\[ \zeta^2 = (n^{1/2}\bar{\mathbf x}-n^{1/2}{\boldsymbol{\mu}})^\top \boldsymbol{\Sigma}^{-1} (n^{1/2}\bar{\mathbf x}-n^{1/2}{\boldsymbol{\mu}}). \] Recall that \(\bar{\mathbf x} \sim N_p({\boldsymbol{\mu}}, \frac{1}{n} \boldsymbol{\Sigma})\), and that therefore \(n^{1/2} \bar{\mathbf x} \sim N_p(n^{1/2} {\boldsymbol{\mu}}, \boldsymbol{\Sigma})\). Applying Proposition
Proposition 7.3 we thus see that \[\zeta^2\sim \chi_p^2\] when \(H_0\) is true.

Thus to conduct the hypothesis test, we compute \(\zeta^2\) for the observed data, and if the value is large compared to a \(\chi^2_p\) distribution, we reject \(H_0\).

  • The Neyman-Pearson approach is to define a critical region and reject \(H_0\) if \(\zeta^2 > \chi^2_{p,\alpha}\), where \(\chi^2_{p,\alpha}\) is the upper \(\alpha\) quantile of the \(\chi^2_p\) distribution, i.e., \(\mathbb{P}(\chi^2_p > \chi^2_{p,\alpha})=\alpha\).

  • The Fisherian approach is to state the result as a \(p\)-value where \(p = \mathbb{P}(\chi^2_p > \zeta_{\text{obs}}^2)\), and \(\zeta_{\text{obs}}^2\) is the observed value of the statistic \(\zeta^2\).

The multivariate equivalent of a confidence interval is a confidence region and the \(100(1-\alpha)\)% confidence region for \({\boldsymbol{\mu}}\) is \(\{ \mathbf a: \zeta^2 \leq \chi^2_{p,\alpha} \}\). This confidence region will be the interior of an ellipse or ellipsoid.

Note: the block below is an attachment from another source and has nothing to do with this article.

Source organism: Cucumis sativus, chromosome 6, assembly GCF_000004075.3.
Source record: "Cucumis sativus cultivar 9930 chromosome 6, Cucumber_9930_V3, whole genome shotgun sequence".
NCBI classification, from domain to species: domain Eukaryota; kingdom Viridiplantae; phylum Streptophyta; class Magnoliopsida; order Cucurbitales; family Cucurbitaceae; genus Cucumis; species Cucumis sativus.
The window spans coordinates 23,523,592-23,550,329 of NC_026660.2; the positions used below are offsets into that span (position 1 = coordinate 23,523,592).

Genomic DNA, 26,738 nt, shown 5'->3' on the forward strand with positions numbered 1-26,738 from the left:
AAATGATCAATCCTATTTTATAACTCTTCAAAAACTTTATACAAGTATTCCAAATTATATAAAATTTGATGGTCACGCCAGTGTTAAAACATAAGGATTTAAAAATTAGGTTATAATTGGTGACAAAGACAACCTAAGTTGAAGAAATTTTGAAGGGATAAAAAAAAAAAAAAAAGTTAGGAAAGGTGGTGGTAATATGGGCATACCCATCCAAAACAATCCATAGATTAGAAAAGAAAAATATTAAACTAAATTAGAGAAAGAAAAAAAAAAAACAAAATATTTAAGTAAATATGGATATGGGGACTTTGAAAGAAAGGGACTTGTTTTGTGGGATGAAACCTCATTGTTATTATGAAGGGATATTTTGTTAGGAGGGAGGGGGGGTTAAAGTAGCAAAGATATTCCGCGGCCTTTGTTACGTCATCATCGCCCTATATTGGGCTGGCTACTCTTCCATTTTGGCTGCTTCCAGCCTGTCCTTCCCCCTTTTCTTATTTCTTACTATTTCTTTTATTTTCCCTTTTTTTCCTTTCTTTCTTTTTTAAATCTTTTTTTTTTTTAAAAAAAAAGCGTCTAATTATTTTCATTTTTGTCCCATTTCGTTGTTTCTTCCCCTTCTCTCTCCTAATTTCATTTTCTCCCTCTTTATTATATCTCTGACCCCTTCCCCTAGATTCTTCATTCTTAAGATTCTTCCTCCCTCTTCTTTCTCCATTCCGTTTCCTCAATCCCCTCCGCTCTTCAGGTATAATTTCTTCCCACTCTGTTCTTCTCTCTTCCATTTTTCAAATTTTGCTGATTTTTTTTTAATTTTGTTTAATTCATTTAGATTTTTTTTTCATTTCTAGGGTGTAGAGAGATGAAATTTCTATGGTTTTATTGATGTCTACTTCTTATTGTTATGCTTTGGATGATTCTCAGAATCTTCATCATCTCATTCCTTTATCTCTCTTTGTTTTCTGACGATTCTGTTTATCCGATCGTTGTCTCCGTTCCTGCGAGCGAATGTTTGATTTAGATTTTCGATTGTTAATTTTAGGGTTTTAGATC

Consider again the exam marks for first year maths students in the two modules PRB and STA. The scatterplot below shows the module marks for \(n=203\) students on probability (PRB, \(x_1\)) and statistics (STA, \(x_2\)), with the sample mean vector \(\begin{pmatrix}62.1 \\62.7 \\\end{pmatrix}\) marked on as a red ‘+’.

The target for the module mean for a large population of students should be exactly 60 for both modules. We now conduct a hypothesis test to see if the lecturers have missed the target and made the exam too difficult. We will test the hypotheses \(H_0\) versus \(H_1\) at the 5% level where \[ H_0: {\boldsymbol{\mu}}= \begin{pmatrix} 60 \\ 60 \end{pmatrix} \qquad \text{and} \qquad H_1: {\boldsymbol{\mu}}\neq \begin{pmatrix} 60 \\ 60 \end{pmatrix}. \]

Let’s assume to begin with that observations \(\mathbf x_1,\ldots,\mathbf x_{203}\) are a random sample from \(N_2({\boldsymbol{\mu}},\boldsymbol{\Sigma})\) where \[ \boldsymbol{\Sigma}= \begin{pmatrix} 200 & 150 \\ 150 & 300 \end{pmatrix} \] is assumed known.

The test statistic is \[\begin{align*} \zeta^2 &= 203 \begin{pmatrix} 62.1 - 60 \\ 62.7 - 60 \end{pmatrix}^\top \begin{pmatrix} 200 & 150 \\ 150 & 300 \end{pmatrix}^{-1} \begin{pmatrix} 62.1 - 60 \\ 62.7 - 60 \end{pmatrix}\\ &=5.84 \end{align*}\]

Under \(H_0\), \(\zeta^2\sim \chi^2_2\). and so the critical value is \(\chi^2_{2,0.05} = 5.991\).

qchisq(0.95, 2)
## [1] 5.991465

The plot below shows the density of a \(\chi^2_2\) random variable. The vertical red line shows the critical value, the vertical black line the observed value, and the shaded region shows the critical region. As \(\zeta^2 < \chi^2_{p,0.05}\) we can see that we do not reject the null hypothesis at the 5% level.

The \(p\)-value is